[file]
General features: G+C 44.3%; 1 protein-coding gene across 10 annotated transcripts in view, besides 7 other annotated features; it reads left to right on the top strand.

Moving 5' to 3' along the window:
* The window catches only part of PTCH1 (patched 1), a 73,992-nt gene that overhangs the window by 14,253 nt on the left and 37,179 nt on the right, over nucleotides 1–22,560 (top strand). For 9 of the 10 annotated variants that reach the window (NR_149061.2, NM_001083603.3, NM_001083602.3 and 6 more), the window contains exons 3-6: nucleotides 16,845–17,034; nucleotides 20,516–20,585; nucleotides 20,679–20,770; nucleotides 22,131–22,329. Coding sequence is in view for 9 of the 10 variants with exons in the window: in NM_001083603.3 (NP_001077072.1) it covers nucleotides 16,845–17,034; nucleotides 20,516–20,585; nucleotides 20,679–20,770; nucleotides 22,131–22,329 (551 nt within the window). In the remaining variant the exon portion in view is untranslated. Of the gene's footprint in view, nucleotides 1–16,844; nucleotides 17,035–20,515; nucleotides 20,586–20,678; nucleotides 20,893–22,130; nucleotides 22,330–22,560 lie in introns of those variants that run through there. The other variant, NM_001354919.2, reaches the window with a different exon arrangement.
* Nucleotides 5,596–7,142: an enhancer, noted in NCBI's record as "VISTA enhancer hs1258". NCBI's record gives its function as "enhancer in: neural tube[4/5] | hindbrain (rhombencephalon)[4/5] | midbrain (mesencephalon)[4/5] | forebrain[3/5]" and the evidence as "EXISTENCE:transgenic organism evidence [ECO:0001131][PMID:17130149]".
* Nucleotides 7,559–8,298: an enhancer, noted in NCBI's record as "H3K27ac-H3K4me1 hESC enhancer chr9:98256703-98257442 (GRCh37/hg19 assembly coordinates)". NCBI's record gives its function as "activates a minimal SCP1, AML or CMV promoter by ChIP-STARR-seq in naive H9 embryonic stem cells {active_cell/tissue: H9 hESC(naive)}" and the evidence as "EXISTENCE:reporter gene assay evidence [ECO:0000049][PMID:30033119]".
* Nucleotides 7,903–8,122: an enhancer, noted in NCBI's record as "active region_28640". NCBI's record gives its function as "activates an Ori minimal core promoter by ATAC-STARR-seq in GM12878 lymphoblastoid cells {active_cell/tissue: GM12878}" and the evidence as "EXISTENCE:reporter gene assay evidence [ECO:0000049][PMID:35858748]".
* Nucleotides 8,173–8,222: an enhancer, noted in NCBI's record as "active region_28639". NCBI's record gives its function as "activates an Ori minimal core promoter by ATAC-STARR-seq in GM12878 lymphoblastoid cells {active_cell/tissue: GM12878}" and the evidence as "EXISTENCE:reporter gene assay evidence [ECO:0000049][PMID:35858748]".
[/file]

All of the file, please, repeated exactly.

General features: G+C 44.3%; 1 protein-coding gene across 10 annotated transcripts in view, besides 7 other annotated features; it reads left to right on the top strand.

Moving 5' to 3' along the window:
* The window catches only part of PTCH1 (patched 1), a 73,992-nt gene that overhangs the window by 14,253 nt on the left and 37,179 nt on the right, over nucleotides 1–22,560 (top strand). For 9 of the 10 annotated variants that reach the window (NR_149061.2, NM_001083603.3, NM_001083602.3 and 6 more), the window contains exons 3-6: nucleotides 16,845–17,034; nucleotides 20,516–20,585; nucleotides 20,679–20,770; nucleotides 22,131–22,329. Coding sequence is in view for 9 of the 10 variants with exons in the window: in NM_001083603.3 (NP_001077072.1) it covers nucleotides 16,845–17,034; nucleotides 20,516–20,585; nucleotides 20,679–20,770; nucleotides 22,131–22,329 (551 nt within the window). In the remaining variant the exon portion in view is untranslated. Of the gene's footprint in view, nucleotides 1–16,844; nucleotides 17,035–20,515; nucleotides 20,586–20,678; nucleotides 20,893–22,130; nucleotides 22,330–22,560 lie in introns of those variants that run through there. The other variant, NM_001354919.2, reaches the window with a different exon arrangement.
* Nucleotides 5,596–7,142: an enhancer, noted in NCBI's record as "VISTA enhancer hs1258". NCBI's record gives its function as "enhancer in: neural tube[4/5] | hindbrain (rhombencephalon)[4/5] | midbrain (mesencephalon)[4/5] | forebrain[3/5]" and the evidence as "EXISTENCE:transgenic organism evidence [ECO:0001131][PMID:17130149]".
* Nucleotides 7,559–8,298: an enhancer, noted in NCBI's record as "H3K27ac-H3K4me1 hESC enhancer chr9:98256703-98257442 (GRCh37/hg19 assembly coordinates)". NCBI's record gives its function as "activates a minimal SCP1, AML or CMV promoter by ChIP-STARR-seq in naive H9 embryonic stem cells {active_cell/tissue: H9 hESC(naive)}" and the evidence as "EXISTENCE:reporter gene assay evidence [ECO:0000049][PMID:30033119]".
* Nucleotides 7,903–8,122: an enhancer, noted in NCBI's record as "active region_28640". NCBI's record gives its function as "activates an Ori minimal core promoter by ATAC-STARR-seq in GM12878 lymphoblastoid cells {active_cell/tissue: GM12878}" and the evidence as "EXISTENCE:reporter gene assay evidence [ECO:0000049][PMID:35858748]".
* Nucleotides 8,173–8,222: an enhancer, noted in NCBI's record as "active region_28639". NCBI's record gives its function as "activates an Ori minimal core promoter by ATAC-STARR-seq in GM12878 lymphoblastoid cells {active_cell/tissue: GM12878}" and the evidence as "EXISTENCE:reporter gene assay evidence [ECO:0000049][PMID:35858748]".